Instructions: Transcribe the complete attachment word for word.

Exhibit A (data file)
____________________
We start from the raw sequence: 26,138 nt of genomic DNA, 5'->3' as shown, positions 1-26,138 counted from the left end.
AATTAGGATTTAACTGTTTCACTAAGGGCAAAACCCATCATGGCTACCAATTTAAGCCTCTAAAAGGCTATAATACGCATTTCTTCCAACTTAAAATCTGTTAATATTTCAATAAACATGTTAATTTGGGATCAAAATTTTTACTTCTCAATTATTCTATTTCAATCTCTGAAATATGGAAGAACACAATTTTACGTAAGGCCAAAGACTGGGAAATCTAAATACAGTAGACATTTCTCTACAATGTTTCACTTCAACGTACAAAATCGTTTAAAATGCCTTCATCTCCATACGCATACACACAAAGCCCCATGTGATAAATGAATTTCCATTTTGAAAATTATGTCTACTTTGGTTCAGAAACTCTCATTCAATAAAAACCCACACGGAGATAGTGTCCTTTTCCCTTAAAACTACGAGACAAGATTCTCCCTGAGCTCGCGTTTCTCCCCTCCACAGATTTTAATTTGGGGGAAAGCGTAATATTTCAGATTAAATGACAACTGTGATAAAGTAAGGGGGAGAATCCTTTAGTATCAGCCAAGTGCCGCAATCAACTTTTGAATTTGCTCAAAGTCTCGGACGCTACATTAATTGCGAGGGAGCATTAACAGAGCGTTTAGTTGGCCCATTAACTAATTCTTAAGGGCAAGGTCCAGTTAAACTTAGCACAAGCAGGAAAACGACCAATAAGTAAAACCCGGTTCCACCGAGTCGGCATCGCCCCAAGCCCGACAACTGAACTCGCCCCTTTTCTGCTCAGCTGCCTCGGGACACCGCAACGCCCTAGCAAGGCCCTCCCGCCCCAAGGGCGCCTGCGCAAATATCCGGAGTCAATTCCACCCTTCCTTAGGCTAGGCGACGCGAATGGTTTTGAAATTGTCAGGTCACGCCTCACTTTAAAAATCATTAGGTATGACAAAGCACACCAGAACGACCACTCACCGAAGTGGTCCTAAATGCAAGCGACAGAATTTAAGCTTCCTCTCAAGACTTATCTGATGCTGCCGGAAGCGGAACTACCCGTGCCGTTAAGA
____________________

We start from the raw sequence: 26,138 nt of genomic DNA, 5'->3' as shown, positions 1-26,138 counted from the left end.
AATTAGGATTTAACTGTTTCACTAAGGGCAAAACCCATCATGGCTACCAATTTAAGCCTCTAAAAGGCTATAATACGCATTTCTTCCAACTTAAAATCTGTTAATATTTCAATAAACATGTTAATTTGGGATCAAAATTTTTACTTCTCAATTATTCTATTTCAATCTCTGAAATATGGAAGAACACAATTTTACGTAAGGCCAAAGACTGGGAAATCTAAATACAGTAGACATTTCTCTACAATGTTTCACTTCAACGTACAAAATCGTTTAAAATGCCTTCATCTCCATACGCATACACACAAAGCCCCATGTGATAAATGAATTTCCATTTTGAAAATTATGTCTACTTTGGTTCAGAAACTCTCATTCAATAAAAACCCACACGGAGATAGTGTCCTTTTCCCTTAAAACTACGAGACAAGATTCTCCCTGAGCTCGCGTTTCTCCCCTCCACAGATTTTAATTTGGGGGAAAGCGTAATATTTCAGATTAAATGACAACTGTGATAAAGTAAGGGGGAGAATCCTTTAGTATCAGCCAAGTGCCGCAATCAACTTTTGAATTTGCTCAAAGTCTCGGACGCTACATTAATTGCGAGGGAGCATTAACAGAGCGTTTAGTTGGCCCATTAACTAATTCTTAAGGGCAAGGTCCAGTTAAACTTAGCACAAGCAGGAAAACGACCAATAAGTAAAACCCGGTTCCACCGAGTCGGCATCGCCCCAAGCCCGACAACTGAACTCGCCCCTTTTCTGCTCAGCTGCCTCGGGACACCGCAACGCCCTAGCAAGGCCCTCCCGCCCCAAGGGCGCCTGCGCAAATATCCGGAGTCAATTCCACCCTTCCTTAGGCTAGGCGACGCGAATGGTTTTGAAATTGTCAGGTCACGCCTCACTTTAAAAATCATTAGGTATGACAAAGCACACCAGAACGACCACTCACCGAAGTGGTCCTAAATGCAAGCGACAGAATTTAAGCTTCCTCTCAAGACTTATCTGATGCTGCCGGAAGCGGAACTACCCGTGCCGTTAAGA